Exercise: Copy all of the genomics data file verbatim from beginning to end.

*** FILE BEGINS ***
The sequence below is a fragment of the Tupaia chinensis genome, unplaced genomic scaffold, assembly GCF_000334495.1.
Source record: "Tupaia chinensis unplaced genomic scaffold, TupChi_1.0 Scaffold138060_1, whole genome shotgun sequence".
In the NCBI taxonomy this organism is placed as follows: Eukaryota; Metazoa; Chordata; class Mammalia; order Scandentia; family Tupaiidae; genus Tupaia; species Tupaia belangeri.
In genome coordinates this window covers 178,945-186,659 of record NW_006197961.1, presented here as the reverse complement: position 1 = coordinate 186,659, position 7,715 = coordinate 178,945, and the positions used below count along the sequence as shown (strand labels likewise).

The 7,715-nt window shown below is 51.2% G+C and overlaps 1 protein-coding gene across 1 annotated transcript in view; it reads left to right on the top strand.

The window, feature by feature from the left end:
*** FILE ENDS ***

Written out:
The sequence below is a fragment of the Tupaia chinensis genome, unplaced genomic scaffold, assembly GCF_000334495.1.
Source record: "Tupaia chinensis unplaced genomic scaffold, TupChi_1.0 Scaffold138060_1, whole genome shotgun sequence".
In the NCBI taxonomy this organism is placed as follows: Eukaryota; Metazoa; Chordata; class Mammalia; order Scandentia; family Tupaiidae; genus Tupaia; species Tupaia belangeri.
In genome coordinates this window covers 178,945-186,659 of record NW_006197961.1, presented here as the reverse complement: position 1 = coordinate 186,659, position 7,715 = coordinate 178,945, and the positions used below count along the sequence as shown (strand labels likewise).

The 7,715-nt window shown below is 51.2% G+C and overlaps 1 protein-coding gene across 1 annotated transcript in view; it reads left to right on the top strand.

The window, feature by feature from the left end: